The Small Things…

April 1st, 2014 § 0 comments

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Public Art, Midsummer

August 18th, 2011 § 0 comments

As summer draws toward fall, relatively speaking, I am gearing up for the start of the new art season next month. The enticing prospect of new shows opening throughout the city, many of them dedicated to the tenth anniversary of 9/11, means that all the shows which opened in the latter half of the summer will be, or already have, closed. Though Ai Weiwei himself was thankfully released at the end of June, his photographs of New York City, on view at the Asia Society, closed today, and his Zodiac Heads, at the Pulitzer Fountain in Central Park, have been shipped to L.A. where they will open at LACMA at the end of the month. The Alexander McQueen exhibition at the MET, Savage Beauty, was undoubtedly the blockbuster of the summer (like Tim Burton at MoMA last summer), but Ai Weiwei’s disappearance, detention, and release was the story of the summer—it was a story that brought the whole world to the doorstep of the art world.

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A Small Sense of Community

December 30th, 2010 § 0 comments

Most artists are trespassers at heart, and most of us want to explore the places we are unable to see, to go inside, or to photograph at all. If I could somehow break into strange houses and apartments to photograph the interiors without going to jail afterward, I would. Having spent a great deal of my childhood in the backseat of various cars, watching images pass by the car window almost like I was inside the camera frame of Lee Friedlander, I dream of one day being able to shut down portions of the Los Angeles freeway system in order to capture those fleeting images. I’ve tried to use the camera as a means of time travel, and I’ve tried to photograph ways of life that no longer exist, or that might never have existed at all. It seems photographs can be about our denied fantasies as much as they can be a documentation of our immediate reality.

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The Dancemaker Turns Eighty

August 13th, 2010 § 0 comments

If you’ve never seen Paul Taylor himself dance, you’re missing something amazing. He’s tall and imposing, graceful and yet full of an athletic, masculine power. Watching clips from the beginning of his career in the 1960s, he fills the stage, literally and metaphorically, with a presence so captivating you can’t look away. In Taylor’s heyday as a dancer, which he spent growing away from the long shadow cast by Martha Graham, modern dance was not about storytelling like the classic fairy tales retold in timeless succession by ballet companies. Modern dance seemed more interested in experimenting with what else dance could communicate. Beginning with difficult choreography that confused and upset critics and viewers alike—such as his five minute dance in which no one moved—Taylor somehow found a way through abstraction to a kind of conceptual dance that, unlike Merce Cunningham, feels as natural as social dancing, street dancing, or our predilection for drunken capering. His choreography doesn’t look as though it should feel so accessible, we should struggle harder to watch his dances, but the way he understands our everyday movements makes his choreography uniquely enjoyable. Watching Taylor you get the sense that something important is being expressed, but exactly what remains something of a mystery.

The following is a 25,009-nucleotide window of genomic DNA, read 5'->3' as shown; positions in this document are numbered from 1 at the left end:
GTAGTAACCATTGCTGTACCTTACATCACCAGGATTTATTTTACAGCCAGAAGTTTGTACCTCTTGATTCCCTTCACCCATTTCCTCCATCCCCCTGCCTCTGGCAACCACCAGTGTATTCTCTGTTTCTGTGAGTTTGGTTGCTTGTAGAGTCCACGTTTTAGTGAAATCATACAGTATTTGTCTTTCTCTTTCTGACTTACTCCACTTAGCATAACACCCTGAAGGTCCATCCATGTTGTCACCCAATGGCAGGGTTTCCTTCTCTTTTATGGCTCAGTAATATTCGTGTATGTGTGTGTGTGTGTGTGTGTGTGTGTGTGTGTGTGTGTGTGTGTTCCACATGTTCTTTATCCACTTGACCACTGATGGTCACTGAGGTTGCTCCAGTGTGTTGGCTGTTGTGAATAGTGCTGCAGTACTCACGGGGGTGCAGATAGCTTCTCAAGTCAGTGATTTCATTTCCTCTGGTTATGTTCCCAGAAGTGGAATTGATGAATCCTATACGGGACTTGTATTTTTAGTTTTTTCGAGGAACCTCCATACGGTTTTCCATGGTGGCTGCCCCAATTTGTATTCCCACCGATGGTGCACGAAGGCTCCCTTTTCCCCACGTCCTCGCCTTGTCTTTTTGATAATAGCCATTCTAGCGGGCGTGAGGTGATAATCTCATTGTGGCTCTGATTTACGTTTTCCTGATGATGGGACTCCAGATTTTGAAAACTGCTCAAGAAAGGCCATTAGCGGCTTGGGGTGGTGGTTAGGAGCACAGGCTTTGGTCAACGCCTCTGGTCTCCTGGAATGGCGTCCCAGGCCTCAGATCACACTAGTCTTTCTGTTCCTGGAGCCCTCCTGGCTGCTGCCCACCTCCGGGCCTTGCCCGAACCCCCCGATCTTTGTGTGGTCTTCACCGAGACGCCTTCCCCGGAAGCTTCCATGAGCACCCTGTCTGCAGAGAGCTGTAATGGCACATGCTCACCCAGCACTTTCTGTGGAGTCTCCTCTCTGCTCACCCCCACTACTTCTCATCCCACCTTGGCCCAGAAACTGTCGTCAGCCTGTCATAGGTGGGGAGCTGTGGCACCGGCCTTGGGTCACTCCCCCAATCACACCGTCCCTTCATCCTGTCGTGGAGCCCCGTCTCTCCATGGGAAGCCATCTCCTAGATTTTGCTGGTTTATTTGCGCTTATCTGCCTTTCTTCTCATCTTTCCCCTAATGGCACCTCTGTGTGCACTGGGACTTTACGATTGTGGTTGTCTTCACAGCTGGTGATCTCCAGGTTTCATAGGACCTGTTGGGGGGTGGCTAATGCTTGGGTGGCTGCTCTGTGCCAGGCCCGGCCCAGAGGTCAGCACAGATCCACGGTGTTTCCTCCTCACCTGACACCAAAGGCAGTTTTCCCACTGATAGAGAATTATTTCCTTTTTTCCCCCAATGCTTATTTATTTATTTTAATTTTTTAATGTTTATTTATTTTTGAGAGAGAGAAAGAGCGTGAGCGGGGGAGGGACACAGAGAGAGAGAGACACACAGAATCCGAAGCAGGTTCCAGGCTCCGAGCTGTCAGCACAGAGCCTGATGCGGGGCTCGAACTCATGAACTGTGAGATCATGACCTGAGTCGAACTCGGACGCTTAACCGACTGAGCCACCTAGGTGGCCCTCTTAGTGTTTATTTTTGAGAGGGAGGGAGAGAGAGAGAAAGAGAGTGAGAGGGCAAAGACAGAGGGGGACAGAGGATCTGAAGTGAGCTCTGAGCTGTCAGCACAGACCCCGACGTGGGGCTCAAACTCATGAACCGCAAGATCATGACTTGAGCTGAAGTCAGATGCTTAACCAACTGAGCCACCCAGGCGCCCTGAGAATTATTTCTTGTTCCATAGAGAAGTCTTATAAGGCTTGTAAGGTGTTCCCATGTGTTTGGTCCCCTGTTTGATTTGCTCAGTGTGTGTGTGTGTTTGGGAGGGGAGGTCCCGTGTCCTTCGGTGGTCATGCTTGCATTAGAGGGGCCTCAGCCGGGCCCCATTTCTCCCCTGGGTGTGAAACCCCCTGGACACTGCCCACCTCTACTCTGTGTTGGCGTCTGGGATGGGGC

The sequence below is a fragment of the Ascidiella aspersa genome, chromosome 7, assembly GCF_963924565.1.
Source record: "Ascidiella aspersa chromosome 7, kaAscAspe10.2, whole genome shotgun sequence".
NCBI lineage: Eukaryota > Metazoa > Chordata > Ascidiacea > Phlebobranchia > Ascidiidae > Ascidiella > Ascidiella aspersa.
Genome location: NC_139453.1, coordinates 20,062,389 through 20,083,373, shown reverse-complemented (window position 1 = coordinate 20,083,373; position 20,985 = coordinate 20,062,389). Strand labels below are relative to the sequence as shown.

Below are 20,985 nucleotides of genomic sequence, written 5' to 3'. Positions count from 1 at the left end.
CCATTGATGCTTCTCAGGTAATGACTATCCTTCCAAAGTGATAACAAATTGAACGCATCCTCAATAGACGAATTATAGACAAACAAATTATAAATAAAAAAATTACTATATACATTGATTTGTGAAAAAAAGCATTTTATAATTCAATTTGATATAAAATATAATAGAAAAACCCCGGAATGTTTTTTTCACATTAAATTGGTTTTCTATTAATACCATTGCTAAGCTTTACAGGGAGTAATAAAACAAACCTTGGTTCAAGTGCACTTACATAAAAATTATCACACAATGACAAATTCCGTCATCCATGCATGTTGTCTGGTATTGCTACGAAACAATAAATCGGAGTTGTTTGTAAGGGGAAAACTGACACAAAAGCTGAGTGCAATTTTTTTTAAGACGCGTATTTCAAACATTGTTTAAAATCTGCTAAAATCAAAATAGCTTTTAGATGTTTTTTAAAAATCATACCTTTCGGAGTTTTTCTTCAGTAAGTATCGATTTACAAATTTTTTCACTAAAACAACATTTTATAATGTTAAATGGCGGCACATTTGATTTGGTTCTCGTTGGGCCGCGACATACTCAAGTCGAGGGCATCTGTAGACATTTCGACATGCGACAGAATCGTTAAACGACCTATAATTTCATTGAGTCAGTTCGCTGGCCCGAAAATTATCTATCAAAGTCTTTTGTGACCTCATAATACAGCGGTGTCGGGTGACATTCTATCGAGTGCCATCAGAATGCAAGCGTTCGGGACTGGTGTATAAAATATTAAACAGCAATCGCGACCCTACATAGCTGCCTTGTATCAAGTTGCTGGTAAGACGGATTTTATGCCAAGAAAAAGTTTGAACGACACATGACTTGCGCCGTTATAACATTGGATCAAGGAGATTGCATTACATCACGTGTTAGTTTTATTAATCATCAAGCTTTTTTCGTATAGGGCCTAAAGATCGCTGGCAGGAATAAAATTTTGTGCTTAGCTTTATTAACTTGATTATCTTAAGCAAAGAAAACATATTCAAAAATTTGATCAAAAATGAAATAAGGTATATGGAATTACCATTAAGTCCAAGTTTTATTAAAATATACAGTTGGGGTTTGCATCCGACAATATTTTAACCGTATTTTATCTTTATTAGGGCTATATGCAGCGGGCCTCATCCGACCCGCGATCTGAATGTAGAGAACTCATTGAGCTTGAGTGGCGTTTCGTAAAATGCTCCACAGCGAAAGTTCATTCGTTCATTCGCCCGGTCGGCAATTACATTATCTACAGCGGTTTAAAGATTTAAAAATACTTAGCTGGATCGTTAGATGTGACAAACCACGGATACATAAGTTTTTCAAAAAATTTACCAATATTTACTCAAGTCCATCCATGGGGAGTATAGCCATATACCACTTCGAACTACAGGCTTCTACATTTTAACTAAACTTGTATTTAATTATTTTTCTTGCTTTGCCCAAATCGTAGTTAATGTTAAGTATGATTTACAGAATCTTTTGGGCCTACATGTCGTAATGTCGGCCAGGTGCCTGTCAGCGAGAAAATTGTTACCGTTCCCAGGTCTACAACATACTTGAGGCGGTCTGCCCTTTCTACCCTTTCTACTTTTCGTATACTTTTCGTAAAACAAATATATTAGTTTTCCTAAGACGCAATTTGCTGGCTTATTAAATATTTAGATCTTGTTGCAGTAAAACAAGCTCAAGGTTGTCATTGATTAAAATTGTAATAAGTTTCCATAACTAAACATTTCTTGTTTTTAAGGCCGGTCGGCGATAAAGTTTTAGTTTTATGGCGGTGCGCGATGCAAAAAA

young paul taylor

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Back-To-Back

July 16th, 2010 § 0 comments

I love New York in the summertime, which is to say, I love summertime after winter in New York. I am certainly not alone in this sentiment as the whole city becomes energized as the sun comes furtively back out and the humidity index starts to rise. By the time we enter July, a month full of rainshowers, humidity, and shorter office hours, summer happiness is in full swing, and that nervous energy that makes nyc so unique becomes infectious and impossible to avoid. There is nothing quite like feeling as though you’re living the good life of relaxation and leisure while not living anything remotely like it. All those activities that go on throughout the year in nyc—bike riding, day trips, concerts, eating and drinking—take on a different feel in summertime as they make their way outdoors. As everyone takes advantage of their time off work—my company’s handbook recommends that you use your vacation time in July—the city turns into a sweaty mass of new yorkers and tourists trying to make every day of summer count. I enjoy feeling like summer is slipping away too quickly as it gives new urgency to all my desired but unaccomplished experiences.

The Cloisters

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